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How to Travel Stress-Free with Your Special Needs Child

Long lines, crowds and traffic can put a damper on family travel plans. The stress of traveling can overshadow the intent of having fun while strengthening family bonds and creating lasting memories. Without a plan, traveling with children can be distressing, particularly if they have special needs. If you plan to travel with a child who has special needs, it is worth taking a few extra steps to reduce everyone’s anxiety.


Consider the mode of travel. All modes of travel are likely to have some special accommodations to assist passengers with disabilities. However, these policies may not suit your child’s particular needs. For example, some policies may provide for accessible seating yet have no protocol for assisting with your child’s emotional or behavioral disabilities. Before you decide whether to travel by plane, train or bus, speak with customer service representatives to discuss their policies and your rights. Then determine what approach will work best for your family.


Prepare for transitions. Prepare your child for the trip by practicing what he or she can expect during travel. “My child has real problems with transition; that is, going from one place or activity to another,” says Kristin Carver, mom of an eight-year-old son with Fragile X Syndrome. “Before we go somewhere, I try to provide pictures of the things we'll see and the people we'll be visiting. I tell him why we're going and what we might do. I reinforce this several times during the trip. He also carries ‘transition toys’ that help get him from one place to another. Usually, once he is comfortable in the new location, he will give up the toy,” says Carver.

 

Stick with familiar routines. Traveling can present a huge disruption in a child’s schedule. It is important to keep your child’s sleep and eating routines as regular as possible. According to child and adolescent psychologist Jane H. Ross, Psy.D., maintaining a consistent schedule is probably the most important factor in successfully traveling with children who have special needs. “The biggest issue for kids is falling off their sleep schedule. You want to keep their diet and sleep schedule as regular as possible, and avoid fast foods and sugary snacks,” says Dr. Ross.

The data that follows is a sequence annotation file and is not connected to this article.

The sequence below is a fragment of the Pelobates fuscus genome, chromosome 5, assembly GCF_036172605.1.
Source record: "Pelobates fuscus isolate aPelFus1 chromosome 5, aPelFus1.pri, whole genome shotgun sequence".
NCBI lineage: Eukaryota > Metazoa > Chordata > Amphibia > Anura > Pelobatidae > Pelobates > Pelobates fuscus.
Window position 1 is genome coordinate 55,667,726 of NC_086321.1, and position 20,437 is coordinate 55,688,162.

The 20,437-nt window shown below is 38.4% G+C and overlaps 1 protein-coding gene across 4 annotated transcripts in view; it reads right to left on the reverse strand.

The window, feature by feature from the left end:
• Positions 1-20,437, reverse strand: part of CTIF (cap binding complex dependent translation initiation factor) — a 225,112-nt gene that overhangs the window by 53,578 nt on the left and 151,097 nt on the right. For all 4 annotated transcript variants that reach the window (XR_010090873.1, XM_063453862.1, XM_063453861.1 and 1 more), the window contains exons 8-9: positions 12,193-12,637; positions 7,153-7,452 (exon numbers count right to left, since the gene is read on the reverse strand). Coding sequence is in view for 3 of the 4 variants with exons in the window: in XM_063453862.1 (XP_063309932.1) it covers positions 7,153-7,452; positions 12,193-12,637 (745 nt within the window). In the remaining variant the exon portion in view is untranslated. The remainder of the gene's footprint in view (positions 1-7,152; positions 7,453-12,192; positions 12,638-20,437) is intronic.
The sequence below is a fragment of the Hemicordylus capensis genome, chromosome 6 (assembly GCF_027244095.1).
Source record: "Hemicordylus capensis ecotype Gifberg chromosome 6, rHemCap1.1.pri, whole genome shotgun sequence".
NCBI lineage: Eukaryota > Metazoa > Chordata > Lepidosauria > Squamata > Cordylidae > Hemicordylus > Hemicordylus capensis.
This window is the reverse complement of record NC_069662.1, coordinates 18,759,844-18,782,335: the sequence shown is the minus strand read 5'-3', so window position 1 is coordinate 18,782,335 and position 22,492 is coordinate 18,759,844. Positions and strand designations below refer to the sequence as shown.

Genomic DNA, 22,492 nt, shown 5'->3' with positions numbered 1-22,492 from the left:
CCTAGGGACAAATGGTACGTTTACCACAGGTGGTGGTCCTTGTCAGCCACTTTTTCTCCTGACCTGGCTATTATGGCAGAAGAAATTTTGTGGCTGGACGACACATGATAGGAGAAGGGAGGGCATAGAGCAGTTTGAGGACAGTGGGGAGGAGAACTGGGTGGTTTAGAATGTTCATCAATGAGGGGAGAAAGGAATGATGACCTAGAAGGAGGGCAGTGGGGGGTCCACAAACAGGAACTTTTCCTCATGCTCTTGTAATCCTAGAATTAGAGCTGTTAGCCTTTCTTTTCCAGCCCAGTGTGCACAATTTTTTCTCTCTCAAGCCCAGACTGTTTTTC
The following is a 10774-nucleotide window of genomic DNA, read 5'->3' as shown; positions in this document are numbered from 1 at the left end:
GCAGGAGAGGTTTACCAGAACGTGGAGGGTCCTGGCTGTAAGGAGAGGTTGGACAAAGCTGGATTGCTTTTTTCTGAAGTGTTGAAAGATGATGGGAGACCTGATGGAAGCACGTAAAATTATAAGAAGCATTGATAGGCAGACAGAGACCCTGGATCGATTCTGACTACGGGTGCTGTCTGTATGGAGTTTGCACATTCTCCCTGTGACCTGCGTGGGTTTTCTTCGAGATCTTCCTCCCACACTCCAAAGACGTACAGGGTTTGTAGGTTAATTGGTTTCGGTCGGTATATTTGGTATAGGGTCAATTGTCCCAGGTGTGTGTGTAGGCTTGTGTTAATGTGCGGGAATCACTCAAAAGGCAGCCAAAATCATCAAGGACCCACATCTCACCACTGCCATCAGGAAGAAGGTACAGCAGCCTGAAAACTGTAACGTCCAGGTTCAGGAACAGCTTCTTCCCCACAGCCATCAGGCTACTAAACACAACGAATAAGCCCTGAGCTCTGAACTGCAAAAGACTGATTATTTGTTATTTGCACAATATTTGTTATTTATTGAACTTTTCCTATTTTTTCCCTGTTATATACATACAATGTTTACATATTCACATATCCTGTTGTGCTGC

Take a break. To make the most of a vacation, travelers typically try to squeeze as many activities into a day as possible. However, keeping it simple and planning breaks between activities are keys to minimizing your child’s anxiety. Fun and Function LLC founder and certified pediatric occupational therapist, Aviva Weiss, suggests parents preserve the moment, while reserving time for breaks. Without doing so, even an activity like taking pictures can become over-stimulating. “The ingredients of posing for pictures, people huddled close together, bright flashes, noise and the need to stay still, can lead to overstimulation. Don’t oblige your child to participate in all the photos, and be sure to take breaks in between,” says Weiss.


Call for back-up. Get extra help by inviting a friend, family member or caregiver along. This extra set of hands can be especially helpful when traveling with more than one child.


Pack Your 'ICE.' Be sure to have your child’s medications, allergies, physicians’ contact information and all other In Case of Emergency (ICE) information handy. Let your doctors know your plans and know theirs. If they plan to be out of the office during your trip, know who will be filling in.


With a little pre-planning, you can spend quality family time together, reconnect, relax and meet the unique needs of your child while traveling.



L’Tanya is a freelance writer who enjoys traveling with her 15-year-old son who has ADD and her five-year-old son who was diagnosed with a mood disorder, oppositional defiant disorder and ADHD.

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